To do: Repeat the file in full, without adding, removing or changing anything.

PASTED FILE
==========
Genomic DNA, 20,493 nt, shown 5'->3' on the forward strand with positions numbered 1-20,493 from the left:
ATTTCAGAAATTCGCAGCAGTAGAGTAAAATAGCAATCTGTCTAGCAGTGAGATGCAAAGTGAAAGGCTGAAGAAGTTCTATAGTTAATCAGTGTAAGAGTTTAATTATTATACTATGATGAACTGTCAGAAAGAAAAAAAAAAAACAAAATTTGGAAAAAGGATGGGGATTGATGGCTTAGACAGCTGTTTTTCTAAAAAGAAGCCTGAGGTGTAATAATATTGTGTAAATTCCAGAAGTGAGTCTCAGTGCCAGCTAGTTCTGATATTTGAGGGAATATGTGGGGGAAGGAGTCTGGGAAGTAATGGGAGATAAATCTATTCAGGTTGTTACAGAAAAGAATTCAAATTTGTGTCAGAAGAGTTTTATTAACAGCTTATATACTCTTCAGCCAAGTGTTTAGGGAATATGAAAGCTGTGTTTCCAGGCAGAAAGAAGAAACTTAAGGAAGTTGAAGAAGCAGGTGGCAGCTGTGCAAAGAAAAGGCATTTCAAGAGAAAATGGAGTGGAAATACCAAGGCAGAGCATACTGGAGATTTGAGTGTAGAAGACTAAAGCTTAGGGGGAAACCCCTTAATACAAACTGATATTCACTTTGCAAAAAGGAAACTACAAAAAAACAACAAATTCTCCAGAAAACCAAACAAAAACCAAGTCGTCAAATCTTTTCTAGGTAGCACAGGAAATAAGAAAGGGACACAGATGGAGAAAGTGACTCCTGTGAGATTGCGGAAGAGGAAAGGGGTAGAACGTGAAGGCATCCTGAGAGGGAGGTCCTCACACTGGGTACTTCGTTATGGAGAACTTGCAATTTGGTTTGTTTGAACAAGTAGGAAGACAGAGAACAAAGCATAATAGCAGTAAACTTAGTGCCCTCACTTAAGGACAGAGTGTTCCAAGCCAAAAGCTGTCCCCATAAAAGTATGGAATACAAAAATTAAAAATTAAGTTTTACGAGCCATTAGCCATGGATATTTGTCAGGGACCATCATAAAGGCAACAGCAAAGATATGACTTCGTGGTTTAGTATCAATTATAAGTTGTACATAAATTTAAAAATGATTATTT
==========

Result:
Genomic DNA, 20,493 nt, shown 5'->3' on the forward strand with positions numbered 1-20,493 from the left:
ATTTCAGAAATTCGCAGCAGTAGAGTAAAATAGCAATCTGTCTAGCAGTGAGATGCAAAGTGAAAGGCTGAAGAAGTTCTATAGTTAATCAGTGTAAGAGTTTAATTATTATACTATGATGAACTGTCAGAAAGAAAAAAAAAAAACAAAATTTGGAAAAAGGATGGGGATTGATGGCTTAGACAGCTGTTTTTCTAAAAAGAAGCCTGAGGTGTAATAATATTGTGTAAATTCCAGAAGTGAGTCTCAGTGCCAGCTAGTTCTGATATTTGAGGGAATATGTGGGGGAAGGAGTCTGGGAAGTAATGGGAGATAAATCTATTCAGGTTGTTACAGAAAAGAATTCAAATTTGTGTCAGAAGAGTTTTATTAACAGCTTATATACTCTTCAGCCAAGTGTTTAGGGAATATGAAAGCTGTGTTTCCAGGCAGAAAGAAGAAACTTAAGGAAGTTGAAGAAGCAGGTGGCAGCTGTGCAAAGAAAAGGCATTTCAAGAGAAAATGGAGTGGAAATACCAAGGCAGAGCATACTGGAGATTTGAGTGTAGAAGACTAAAGCTTAGGGGGAAACCCCTTAATACAAACTGATATTCACTTTGCAAAAAGGAAACTACAAAAAAACAACAAATTCTCCAGAAAACCAAACAAAAACCAAGTCGTCAAATCTTTTCTAGGTAGCACAGGAAATAAGAAAGGGACACAGATGGAGAAAGTGACTCCTGTGAGATTGCGGAAGAGGAAAGGGGTAGAACGTGAAGGCATCCTGAGAGGGAGGTCCTCACACTGGGTACTTCGTTATGGAGAACTTGCAATTTGGTTTGTTTGAACAAGTAGGAAGACAGAGAACAAAGCATAATAGCAGTAAACTTAGTGCCCTCACTTAAGGACAGAGTGTTCCAAGCCAAAAGCTGTCCCCATAAAAGTATGGAATACAAAAATTAAAAATTAAGTTTTACGAGCCATTAGCCATGGATATTTGTCAGGGACCATCATAAAGGCAACAGCAAAGATATGACTTCGTGGTTTAGTATCAATTATAAGTTGTACATAAATTTAAAAATGATTATTT